|No distinct cap|
|Hymenium attachment is irregular or not applicable|
|Stipe is bare|
|Spore print is yellow|
|Ecology is mycorrhizal|
|Edibility is inedible|
Ramaria stricta, commonly known as the strict-branch coral is a coral fungus of the genus Ramaria. It has a cosmopolitan distribution, and grows on dead wood, stumps, trunks, and branches of both deciduous and coniferous trees. Its fruit body is up to 10 cm (3+7⁄8 in) tall, made of multiple slender, compact, and vertical parallel branches. Its color is typically light tan to vinaceous-brown. All parts of the mushroom will bruise when handled. There are several lookalike corals that can usually be distinguished from R. stricta by differences in coloration, bruising reaction, or microscopic features. The fungus is inedible due to its unpleasant odor and bitter taste.
It is commonly known as the "upright coral".
The color of the fruit body is brownish to yellow, becoming paler toward extremities. It bruises light reddish brown. The basidiocarp has a leathery texture when fresh, but becomes brittle when dry. Growing from a whitish base, the stipe is branched up to 8 times, and the branches are all upright and nearly parallel. The branches ending in 4 to 5 thornlike tips. Overall, the fruit body appears bushy, and is medium-sized, up to 10 by 7 cm (3+7⁄8 by 2+3⁄4 in). The stipe is single or branching from the base, with white mycelium and rhizomorphs radiating from the base. The odor is of anise and the taste is bitter.
The spore print is dark yellow. Spores are roughly elliptical, dotted with low cyanophilous warts, and measure 7–10 by 3.5–5.5 μm. The basidia have basal clamps are mostly four-spored, and sometimes have cyanophilous granular contents.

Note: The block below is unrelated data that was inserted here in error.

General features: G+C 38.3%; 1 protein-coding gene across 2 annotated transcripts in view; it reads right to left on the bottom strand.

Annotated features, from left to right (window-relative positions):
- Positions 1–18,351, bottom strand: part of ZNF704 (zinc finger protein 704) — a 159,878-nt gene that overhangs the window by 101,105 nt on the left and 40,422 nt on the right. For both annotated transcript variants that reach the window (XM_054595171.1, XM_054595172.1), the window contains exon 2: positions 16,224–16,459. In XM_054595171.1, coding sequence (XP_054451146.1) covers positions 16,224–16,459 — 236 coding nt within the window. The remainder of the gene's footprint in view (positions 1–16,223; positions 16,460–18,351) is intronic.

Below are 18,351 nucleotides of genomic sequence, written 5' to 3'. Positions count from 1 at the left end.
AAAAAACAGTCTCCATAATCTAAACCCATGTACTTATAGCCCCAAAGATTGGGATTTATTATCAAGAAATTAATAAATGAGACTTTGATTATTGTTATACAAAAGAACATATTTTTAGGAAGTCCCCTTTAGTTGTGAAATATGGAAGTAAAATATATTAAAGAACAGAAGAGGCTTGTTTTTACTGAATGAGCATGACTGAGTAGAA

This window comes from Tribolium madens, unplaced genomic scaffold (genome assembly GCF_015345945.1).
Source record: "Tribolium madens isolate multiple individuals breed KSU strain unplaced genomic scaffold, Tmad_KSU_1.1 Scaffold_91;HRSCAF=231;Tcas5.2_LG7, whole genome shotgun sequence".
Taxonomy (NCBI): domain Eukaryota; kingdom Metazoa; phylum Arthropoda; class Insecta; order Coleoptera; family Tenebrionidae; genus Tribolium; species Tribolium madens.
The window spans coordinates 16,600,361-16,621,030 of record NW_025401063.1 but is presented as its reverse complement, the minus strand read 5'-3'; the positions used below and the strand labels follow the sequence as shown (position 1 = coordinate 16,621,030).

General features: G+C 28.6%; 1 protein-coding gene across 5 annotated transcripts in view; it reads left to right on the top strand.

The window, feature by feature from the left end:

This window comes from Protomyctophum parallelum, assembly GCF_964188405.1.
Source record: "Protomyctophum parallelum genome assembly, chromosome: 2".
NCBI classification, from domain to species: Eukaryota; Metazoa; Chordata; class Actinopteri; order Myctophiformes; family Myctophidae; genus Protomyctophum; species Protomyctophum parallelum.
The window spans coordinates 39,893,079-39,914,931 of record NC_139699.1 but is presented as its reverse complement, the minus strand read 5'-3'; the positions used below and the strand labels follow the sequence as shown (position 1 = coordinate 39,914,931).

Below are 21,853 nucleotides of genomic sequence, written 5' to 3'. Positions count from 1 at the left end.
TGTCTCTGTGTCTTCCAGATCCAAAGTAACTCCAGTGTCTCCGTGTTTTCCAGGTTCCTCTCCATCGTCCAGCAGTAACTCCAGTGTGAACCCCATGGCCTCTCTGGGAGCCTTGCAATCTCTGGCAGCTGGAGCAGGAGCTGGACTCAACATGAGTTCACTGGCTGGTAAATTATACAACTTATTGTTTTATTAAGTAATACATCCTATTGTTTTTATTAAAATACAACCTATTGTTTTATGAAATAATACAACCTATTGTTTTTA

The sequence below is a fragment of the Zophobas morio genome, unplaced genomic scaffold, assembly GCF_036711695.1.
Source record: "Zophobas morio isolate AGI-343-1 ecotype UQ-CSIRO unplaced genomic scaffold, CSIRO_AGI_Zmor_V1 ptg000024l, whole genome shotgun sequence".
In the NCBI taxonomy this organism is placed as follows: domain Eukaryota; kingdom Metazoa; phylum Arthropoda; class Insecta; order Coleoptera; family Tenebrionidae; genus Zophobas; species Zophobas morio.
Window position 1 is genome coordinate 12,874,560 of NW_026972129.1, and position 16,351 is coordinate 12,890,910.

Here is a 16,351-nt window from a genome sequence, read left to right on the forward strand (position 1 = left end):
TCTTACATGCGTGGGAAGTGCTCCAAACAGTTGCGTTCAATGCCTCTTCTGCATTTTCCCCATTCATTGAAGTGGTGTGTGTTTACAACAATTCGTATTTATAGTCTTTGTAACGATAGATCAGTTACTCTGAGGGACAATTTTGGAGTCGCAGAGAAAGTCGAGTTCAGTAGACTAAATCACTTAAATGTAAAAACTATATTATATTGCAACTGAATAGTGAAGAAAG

Several variants have been described:
- var. alba
- var. concolor
- var. fumida
- var. violaceo-tincta
Another widespread and common coral, R. apiculata, typically grows on conifer wood, and bruises brown like R. stricta, but it has green pigmentation. R. apiculata is a dull buff-tan to dull orange-brown, and young fruit bodies often have white branch tips. R. gracilis prefers conifer wood, and has lighter colors than R. stricta. The tropical R. moelleriana can only be reliably distinguished from R. sticta by location and microscopic characteristics. R. flava is mycorrhizal, and grows under coniferous and deciduous trees. Its fruit bodies are typically taller, have a more unpleasant odor, and a less bitter taste. R. rubella (also known as R. acris) is pinkish tan, and R. tsugina stains green.
Distribution and habitat
Ramaria stricta has a cosmopolitan distribution, and is a fairly common species. The fungus is lignicolous, common in late summer and fall in coniferous forests of the Pacific Coast and Rocky Mountains. The fungus grows on dead wood, stumps, trunks, and branches of both leafy and coniferous trees. The form that grows on deciduous wood tends to be more orange and less bushy than those which grow on coniferous wood. Fruit bodies can form in "log lines" where decaying wood is buried underground near the surface, or is in an advanced state of decomposition.
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